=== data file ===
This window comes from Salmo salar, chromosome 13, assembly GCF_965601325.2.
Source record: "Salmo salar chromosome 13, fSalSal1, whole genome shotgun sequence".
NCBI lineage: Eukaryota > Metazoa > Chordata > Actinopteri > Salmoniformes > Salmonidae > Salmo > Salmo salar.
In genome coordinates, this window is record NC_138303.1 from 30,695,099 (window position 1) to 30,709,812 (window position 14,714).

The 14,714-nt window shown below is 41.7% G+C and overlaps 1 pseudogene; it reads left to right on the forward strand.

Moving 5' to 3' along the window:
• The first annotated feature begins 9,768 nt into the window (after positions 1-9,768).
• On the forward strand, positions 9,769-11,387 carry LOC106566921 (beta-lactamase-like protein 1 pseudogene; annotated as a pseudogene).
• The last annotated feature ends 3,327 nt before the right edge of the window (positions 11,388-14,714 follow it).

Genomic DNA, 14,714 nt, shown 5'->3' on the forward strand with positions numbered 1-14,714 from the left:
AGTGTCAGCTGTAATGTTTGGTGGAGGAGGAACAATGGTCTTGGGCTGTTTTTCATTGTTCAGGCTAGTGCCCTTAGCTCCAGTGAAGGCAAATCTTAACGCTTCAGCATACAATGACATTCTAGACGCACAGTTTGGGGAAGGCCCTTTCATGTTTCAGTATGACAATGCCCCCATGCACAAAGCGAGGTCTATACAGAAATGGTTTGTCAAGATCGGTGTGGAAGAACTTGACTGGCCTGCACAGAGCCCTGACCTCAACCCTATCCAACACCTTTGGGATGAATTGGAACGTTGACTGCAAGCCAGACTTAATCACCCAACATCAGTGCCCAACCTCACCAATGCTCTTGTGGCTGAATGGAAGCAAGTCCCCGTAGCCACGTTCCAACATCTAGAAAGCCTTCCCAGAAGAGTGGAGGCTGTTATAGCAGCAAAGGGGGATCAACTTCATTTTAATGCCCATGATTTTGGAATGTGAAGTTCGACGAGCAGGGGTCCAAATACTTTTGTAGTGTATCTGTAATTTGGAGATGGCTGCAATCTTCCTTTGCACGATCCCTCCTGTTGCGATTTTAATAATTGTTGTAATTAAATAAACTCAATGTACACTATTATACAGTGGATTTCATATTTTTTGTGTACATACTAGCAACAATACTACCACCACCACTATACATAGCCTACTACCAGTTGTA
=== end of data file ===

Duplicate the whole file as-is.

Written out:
This window comes from Salmo salar, chromosome 13, assembly GCF_965601325.2.
Source record: "Salmo salar chromosome 13, fSalSal1, whole genome shotgun sequence".
NCBI lineage: Eukaryota > Metazoa > Chordata > Actinopteri > Salmoniformes > Salmonidae > Salmo > Salmo salar.
In genome coordinates, this window is record NC_138303.1 from 30,695,099 (window position 1) to 30,709,812 (window position 14,714).

The 14,714-nt window shown below is 41.7% G+C and overlaps 1 pseudogene; it reads left to right on the forward strand.

Moving 5' to 3' along the window:
• The first annotated feature begins 9,768 nt into the window (after positions 1-9,768).
• On the forward strand, positions 9,769-11,387 carry LOC106566921 (beta-lactamase-like protein 1 pseudogene; annotated as a pseudogene).
• The last annotated feature ends 3,327 nt before the right edge of the window (positions 11,388-14,714 follow it).

Genomic DNA, 14,714 nt, shown 5'->3' on the forward strand with positions numbered 1-14,714 from the left:
AGTGTCAGCTGTAATGTTTGGTGGAGGAGGAACAATGGTCTTGGGCTGTTTTTCATTGTTCAGGCTAGTGCCCTTAGCTCCAGTGAAGGCAAATCTTAACGCTTCAGCATACAATGACATTCTAGACGCACAGTTTGGGGAAGGCCCTTTCATGTTTCAGTATGACAATGCCCCCATGCACAAAGCGAGGTCTATACAGAAATGGTTTGTCAAGATCGGTGTGGAAGAACTTGACTGGCCTGCACAGAGCCCTGACCTCAACCCTATCCAACACCTTTGGGATGAATTGGAACGTTGACTGCAAGCCAGACTTAATCACCCAACATCAGTGCCCAACCTCACCAATGCTCTTGTGGCTGAATGGAAGCAAGTCCCCGTAGCCACGTTCCAACATCTAGAAAGCCTTCCCAGAAGAGTGGAGGCTGTTATAGCAGCAAAGGGGGATCAACTTCATTTTAATGCCCATGATTTTGGAATGTGAAGTTCGACGAGCAGGGGTCCAAATACTTTTGTAGTGTATCTGTAATTTGGAGATGGCTGCAATCTTCCTTTGCACGATCCCTCCTGTTGCGATTTTAATAATTGTTGTAATTAAATAAACTCAATGTACACTATTATACAGTGGATTTCATATTTTTTGTGTACATACTAGCAACAATACTACCACCACCACTATACATAGCCTACTACCAGTTGTA